For two years, Rosedale neighbours have been fighting a developer’s plan to tear down three single-family homes on Dale Avenue and build a four-storey condo. Now, the heritage status of one home has been called into question, which could put the project in jeopardy.
Developer Platinum Vista submitted plans for the 26-unit project for 5, 7 and 9 Dale Ave. in the South Rosedale Heritage Conservation District (SRHCD) in 2016 and has held several community consultations since.
On June 20, the Toronto Preservation Board voted to deny the developer’s demolition permit for the three homes and grant individual heritage designation to one of them under Part IV, Section 29 of the Ontario Heritage Act. Toronto City Council will have final say in the matter, with a vote scheduled for June 26.
In 2016, residents closest to the site formed My Rosedale Neighbourhood (MRN), which has spearheaded opposition to the project.
Kathy Lee, founder of MRN, said the group commissioned its own heritage study in 2017, which prompted them to nominate 7 Dale Ave. for further heritage consideration.
“We’re getting beaten up by people who say this came in at the eleventh hour,” Lee said. “But unlike developers who understand the system and how to operate within it, community groups such as ours are all volunteers.”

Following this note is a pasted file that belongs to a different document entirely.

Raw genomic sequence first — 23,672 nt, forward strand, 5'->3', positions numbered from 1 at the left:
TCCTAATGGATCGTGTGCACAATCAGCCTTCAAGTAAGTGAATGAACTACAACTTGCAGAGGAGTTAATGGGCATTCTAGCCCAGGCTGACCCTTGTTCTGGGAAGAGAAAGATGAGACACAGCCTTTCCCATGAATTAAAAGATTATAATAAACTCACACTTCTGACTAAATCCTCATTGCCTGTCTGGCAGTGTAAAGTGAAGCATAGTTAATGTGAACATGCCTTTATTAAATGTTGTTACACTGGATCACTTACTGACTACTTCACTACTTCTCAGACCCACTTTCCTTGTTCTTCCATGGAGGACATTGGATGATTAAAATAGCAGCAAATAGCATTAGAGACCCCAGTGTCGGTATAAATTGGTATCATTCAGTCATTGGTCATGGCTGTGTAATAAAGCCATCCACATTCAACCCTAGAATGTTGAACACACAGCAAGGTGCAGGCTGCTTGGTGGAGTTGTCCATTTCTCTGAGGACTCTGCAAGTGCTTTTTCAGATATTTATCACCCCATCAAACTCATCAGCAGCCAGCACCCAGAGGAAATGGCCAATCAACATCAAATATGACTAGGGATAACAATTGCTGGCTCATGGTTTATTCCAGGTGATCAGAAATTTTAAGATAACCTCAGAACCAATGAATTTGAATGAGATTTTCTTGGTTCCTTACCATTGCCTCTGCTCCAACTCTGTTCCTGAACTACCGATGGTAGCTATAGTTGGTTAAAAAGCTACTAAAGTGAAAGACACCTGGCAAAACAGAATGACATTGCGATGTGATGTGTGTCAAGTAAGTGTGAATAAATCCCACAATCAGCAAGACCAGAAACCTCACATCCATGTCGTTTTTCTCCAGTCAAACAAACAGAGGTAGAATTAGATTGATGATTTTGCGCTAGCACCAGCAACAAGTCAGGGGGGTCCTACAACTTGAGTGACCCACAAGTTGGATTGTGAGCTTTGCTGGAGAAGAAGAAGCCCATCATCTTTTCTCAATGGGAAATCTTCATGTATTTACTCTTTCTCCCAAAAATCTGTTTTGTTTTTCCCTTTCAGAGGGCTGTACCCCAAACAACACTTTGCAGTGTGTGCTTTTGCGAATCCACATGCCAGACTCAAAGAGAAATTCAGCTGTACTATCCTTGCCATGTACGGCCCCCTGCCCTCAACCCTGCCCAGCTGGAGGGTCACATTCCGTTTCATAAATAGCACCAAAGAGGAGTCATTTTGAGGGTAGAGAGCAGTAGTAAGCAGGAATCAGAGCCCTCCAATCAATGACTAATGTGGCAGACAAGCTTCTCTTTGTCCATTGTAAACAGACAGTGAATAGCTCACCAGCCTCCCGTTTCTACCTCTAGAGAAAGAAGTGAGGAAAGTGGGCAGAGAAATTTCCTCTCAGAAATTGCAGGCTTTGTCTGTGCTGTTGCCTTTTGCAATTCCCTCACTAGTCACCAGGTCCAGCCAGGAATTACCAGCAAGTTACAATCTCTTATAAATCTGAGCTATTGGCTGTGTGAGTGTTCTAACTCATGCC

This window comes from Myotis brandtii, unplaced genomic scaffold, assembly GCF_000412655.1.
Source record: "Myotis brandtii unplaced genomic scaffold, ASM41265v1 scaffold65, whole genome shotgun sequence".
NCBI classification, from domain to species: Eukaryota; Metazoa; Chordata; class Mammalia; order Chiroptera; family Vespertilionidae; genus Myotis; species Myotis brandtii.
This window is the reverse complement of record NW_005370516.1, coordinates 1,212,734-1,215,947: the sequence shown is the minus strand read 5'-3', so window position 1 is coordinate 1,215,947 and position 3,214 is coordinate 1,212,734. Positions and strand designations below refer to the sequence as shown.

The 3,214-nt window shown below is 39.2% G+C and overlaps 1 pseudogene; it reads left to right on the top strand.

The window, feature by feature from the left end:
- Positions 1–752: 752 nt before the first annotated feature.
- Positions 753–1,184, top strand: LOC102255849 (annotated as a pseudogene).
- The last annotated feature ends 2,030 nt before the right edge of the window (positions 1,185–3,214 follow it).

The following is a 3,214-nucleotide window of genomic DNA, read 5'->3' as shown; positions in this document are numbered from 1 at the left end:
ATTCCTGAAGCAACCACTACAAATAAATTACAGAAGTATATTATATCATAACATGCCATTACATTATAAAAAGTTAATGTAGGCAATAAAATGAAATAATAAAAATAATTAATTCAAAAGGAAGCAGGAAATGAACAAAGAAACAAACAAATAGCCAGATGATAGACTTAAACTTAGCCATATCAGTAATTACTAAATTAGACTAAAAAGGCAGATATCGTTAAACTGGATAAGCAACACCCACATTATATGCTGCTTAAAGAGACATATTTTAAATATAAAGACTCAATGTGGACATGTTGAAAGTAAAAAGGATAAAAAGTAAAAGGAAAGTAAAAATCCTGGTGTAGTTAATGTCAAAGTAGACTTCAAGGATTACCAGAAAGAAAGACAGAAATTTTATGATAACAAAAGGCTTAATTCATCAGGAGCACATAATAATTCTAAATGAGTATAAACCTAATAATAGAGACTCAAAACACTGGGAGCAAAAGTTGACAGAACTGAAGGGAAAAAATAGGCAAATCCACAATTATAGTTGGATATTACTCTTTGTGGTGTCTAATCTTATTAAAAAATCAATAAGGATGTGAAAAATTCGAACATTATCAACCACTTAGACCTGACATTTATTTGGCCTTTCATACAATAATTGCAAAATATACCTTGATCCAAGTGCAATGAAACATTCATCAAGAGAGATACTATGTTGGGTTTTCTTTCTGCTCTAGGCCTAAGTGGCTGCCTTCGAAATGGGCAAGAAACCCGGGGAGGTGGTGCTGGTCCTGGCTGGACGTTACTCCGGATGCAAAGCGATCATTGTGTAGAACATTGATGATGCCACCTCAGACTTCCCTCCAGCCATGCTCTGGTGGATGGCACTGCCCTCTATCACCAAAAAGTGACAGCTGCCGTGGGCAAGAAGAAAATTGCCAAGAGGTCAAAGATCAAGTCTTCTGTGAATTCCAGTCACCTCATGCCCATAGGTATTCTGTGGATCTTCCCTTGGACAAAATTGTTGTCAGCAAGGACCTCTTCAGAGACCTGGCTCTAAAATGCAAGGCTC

City of Toronto staff agreed with the nomination and recommended upgrading 7 Dale Ave. from a “C” property, recognized for its contribution to the heritage character of the neighbourhood, to a “B” property, recognized for its citywide significance.
The bungalow at 7 Dale Ave. was constructed in 1944–1945 by award-winning architect Gordon Adamson — information that was apparently missed during the SRHCD study conducted in 2002.
“The emergence of new information 15 years after the HCD was adopted points to the possibility that other C-rated properties may also warrant a B rating if additional research is undertaken,” says a city staff report.
According to the report, the bungalow marked a turning point in Adamson’s career from the Colonial Revival styles he was known for in Rosedale and Forest Hill to the Modernist designs of his later years (he went on to design Victoria College’s E. J. Pratt Library in 1960).
Platinum Vista already appealed the official plan amendment and rezoning applications to the Ontario Municipal Board on Nov. 10, 2017.